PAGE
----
5 Landscape Photography Tips for Beginners
My first love in photography – when I got my Canon EOS 400D as a teenager – was landscape photography. There’s something special about getting out in nature with the challenge of capturing some of the amazing beauty that you see.
While I don’t get as much time as I’d like for Landscape Photography these days – I want to share 5 tips how you can improve your landscape photos! Here are a few of the lessons that I learned in my early years of doing it. I’d love to hear your own tips in comments below.
1. MAGIC HOURS
Beautiful landscape photos are often defined by the quality of light they were taken in. So I really like to shoot early in the morning or during late afternoons when the sun is lower, less contrasty and often displays a filmy colour palette of moody shadows. For this reason, the hours after dawn and before dusk are known as the ‘magic hours’. If rising at dawn doesn’t sit well with your idea of a relaxing weekend, nevermind – there are plenty of great landscape opportunities throughout the day.
I chatted with one photographer recently who told me that he never shoots during the day – his only shooting times are around dawn and dusk – because that’s when the light is best and he find that landscapes come alive.
2. DEPTH OF FIELD
To get the best results you have to ensure that as much as possible is in focus. While there may be times that you want to get a little more creative and experiment with narrow depth of fields in your Landscape Photography – the normal approach is to use a small aperture setting (a large number starting with a f-number value on your Camera) as the smaller your aperture the greater the depth of field in your shots.
Keep in mind that smaller apertures mean less light gets your sensor at any point of time, so it will mean you need to compensate either by increasing your ISO or enlarge your shutter speed (or both).
I use the Manuel mode all the time but for the beginning you can use the AV (for Canon camera’s) or A (for Nikon camera’s). It sets your digital SLR camera to aperture priority.
Your Focus Mode must be on Manual, because the Auto Focus can’t know what do you want to have in focus.
Switch to manual focus, and then carefully focus on a subject which is around three metres from the camera. This will mean that everything from around one metre to infinity will be sharp in your shot.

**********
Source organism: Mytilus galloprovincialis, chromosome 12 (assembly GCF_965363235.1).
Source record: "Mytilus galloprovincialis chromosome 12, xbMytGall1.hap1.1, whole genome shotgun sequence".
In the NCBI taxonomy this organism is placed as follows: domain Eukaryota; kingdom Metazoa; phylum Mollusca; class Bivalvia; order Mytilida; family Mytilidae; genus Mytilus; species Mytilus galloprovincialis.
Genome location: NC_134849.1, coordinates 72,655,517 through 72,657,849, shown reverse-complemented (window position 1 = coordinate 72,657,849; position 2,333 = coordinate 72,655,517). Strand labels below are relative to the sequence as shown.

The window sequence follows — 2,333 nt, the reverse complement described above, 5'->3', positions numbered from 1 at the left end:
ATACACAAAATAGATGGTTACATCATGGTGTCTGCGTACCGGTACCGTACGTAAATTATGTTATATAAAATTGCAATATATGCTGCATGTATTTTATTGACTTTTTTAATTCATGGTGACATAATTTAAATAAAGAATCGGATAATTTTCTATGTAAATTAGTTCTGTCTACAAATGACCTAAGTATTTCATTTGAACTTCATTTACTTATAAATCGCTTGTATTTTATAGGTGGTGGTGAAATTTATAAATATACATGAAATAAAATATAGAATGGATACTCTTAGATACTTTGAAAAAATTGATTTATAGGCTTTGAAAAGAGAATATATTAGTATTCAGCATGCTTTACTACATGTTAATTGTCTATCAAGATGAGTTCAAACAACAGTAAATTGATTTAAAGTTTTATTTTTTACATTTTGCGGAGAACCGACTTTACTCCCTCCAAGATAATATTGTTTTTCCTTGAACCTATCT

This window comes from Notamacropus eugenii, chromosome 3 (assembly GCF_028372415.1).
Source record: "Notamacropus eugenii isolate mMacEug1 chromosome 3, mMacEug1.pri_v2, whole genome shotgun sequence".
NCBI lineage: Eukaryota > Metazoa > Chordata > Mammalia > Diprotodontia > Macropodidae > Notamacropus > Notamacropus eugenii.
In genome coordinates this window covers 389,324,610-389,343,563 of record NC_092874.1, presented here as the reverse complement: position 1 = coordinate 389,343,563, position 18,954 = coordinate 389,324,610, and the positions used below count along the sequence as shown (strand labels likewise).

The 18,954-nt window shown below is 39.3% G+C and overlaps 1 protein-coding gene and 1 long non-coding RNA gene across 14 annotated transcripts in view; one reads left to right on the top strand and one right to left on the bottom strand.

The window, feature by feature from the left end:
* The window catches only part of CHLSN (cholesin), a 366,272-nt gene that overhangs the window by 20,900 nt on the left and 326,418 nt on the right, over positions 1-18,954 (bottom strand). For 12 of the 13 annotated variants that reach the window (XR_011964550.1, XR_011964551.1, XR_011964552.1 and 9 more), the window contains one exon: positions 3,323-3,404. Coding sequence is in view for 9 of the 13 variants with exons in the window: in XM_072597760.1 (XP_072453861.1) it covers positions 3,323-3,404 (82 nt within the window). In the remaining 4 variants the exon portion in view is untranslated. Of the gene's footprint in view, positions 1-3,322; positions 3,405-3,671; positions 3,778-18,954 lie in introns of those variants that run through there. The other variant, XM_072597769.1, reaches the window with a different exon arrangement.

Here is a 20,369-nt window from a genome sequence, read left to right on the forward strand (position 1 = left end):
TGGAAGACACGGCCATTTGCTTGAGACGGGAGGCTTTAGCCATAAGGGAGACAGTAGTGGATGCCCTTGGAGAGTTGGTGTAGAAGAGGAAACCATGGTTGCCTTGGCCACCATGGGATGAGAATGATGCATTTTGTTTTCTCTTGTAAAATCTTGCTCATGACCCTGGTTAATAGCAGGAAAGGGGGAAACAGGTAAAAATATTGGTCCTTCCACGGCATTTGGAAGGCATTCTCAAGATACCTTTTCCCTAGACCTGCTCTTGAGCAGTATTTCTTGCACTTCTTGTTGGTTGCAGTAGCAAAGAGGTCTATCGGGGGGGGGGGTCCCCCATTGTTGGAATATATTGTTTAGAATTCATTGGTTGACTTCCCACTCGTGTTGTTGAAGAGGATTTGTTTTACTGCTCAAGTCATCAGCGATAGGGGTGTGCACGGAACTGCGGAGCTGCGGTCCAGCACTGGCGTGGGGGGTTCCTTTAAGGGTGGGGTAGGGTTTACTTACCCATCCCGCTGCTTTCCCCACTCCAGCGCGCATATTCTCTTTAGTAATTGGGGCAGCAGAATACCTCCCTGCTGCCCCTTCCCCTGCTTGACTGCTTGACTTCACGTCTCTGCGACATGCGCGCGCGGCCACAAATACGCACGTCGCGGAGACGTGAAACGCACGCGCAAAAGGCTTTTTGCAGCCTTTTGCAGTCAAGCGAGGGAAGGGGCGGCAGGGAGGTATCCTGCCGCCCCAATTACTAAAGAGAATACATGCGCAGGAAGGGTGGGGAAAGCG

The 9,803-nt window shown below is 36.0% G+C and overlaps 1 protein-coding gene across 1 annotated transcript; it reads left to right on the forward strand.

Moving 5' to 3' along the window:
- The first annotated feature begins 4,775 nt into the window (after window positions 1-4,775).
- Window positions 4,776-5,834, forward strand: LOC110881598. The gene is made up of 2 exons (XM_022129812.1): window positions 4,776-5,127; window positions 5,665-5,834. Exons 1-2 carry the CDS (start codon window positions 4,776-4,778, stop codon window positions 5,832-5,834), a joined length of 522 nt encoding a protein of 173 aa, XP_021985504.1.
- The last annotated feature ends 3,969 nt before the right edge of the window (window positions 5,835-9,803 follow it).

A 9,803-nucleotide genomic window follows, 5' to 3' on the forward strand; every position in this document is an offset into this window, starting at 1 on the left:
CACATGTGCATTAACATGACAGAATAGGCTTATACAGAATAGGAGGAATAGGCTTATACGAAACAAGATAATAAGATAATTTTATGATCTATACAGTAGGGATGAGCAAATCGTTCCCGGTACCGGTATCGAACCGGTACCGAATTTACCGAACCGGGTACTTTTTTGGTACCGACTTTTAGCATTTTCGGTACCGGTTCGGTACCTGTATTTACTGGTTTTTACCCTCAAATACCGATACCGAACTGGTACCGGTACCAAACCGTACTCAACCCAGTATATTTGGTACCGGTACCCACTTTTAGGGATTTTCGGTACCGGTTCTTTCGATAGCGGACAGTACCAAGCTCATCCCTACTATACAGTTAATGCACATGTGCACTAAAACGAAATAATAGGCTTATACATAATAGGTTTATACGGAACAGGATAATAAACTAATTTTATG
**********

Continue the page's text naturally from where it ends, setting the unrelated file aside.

3. USE A TRIPOD
Because of the longer shutter speed, you have to use a Tripod. You have to be sure the camera is completely still during the exposure. In fact even if you’re able to shoot at a fast shutter speed the practice of using a tripod can be beneficial to you. Also consider a cable or wireless shutter release mechanism for extra camera stillness. If you don’t have a external shutter release, there is an easy way to get rid of this problem. Just use the self-timer. Set it to like 5 seconds, so you can push the shutter and after the 5 sec your camera should be totally still.
I use a Manfrotto Befree Tripod. The Befree is an easy choice for hikers, boaters, bikers, travellers or anyone else who seeks light weight and a small form factor.
4. THE SKY IS YOUR FRIEND
The sky can give you an awesome dramatic touch in your photo. It’s one of the most important element to consider in your landscape.
Most landscapes will either have a dominant foreground or sky – unless you have one or the other your shot can end up being fairly boring.
When you have a boring sky, don’t let it dominate your shot and place the horizon in the upper third of your shot. So the foreground gets the attention in your photo. However if the sky is filled with drama and interesting cloud formations and colors – let it shine by placing the horizon lower.
As well you can use filters (for example a polarizing filter can add color and contrast). If you are familiar with Lightroom or Photoshop you can enhance the sky in the post production. Don’t forget, every photo you see in a gallery is edited. It’s like Portrait Photography, no one will publish a RAW photo.
5. THE HORIZON IS HORIZONTALLY
This tip is so basic and old but for me the most important one. Before you take a landscape shot, always think about the rule of thirds and is your Horizon horizontally? For sure you can always straighten images later in post production but it’s easier if you get it right in camera.
The work of art is to use one of the thirds lines in an image (either the top third or the bottom one) rather than completely in the middle. Of course rules are meant to be broken but for the beginning go with this.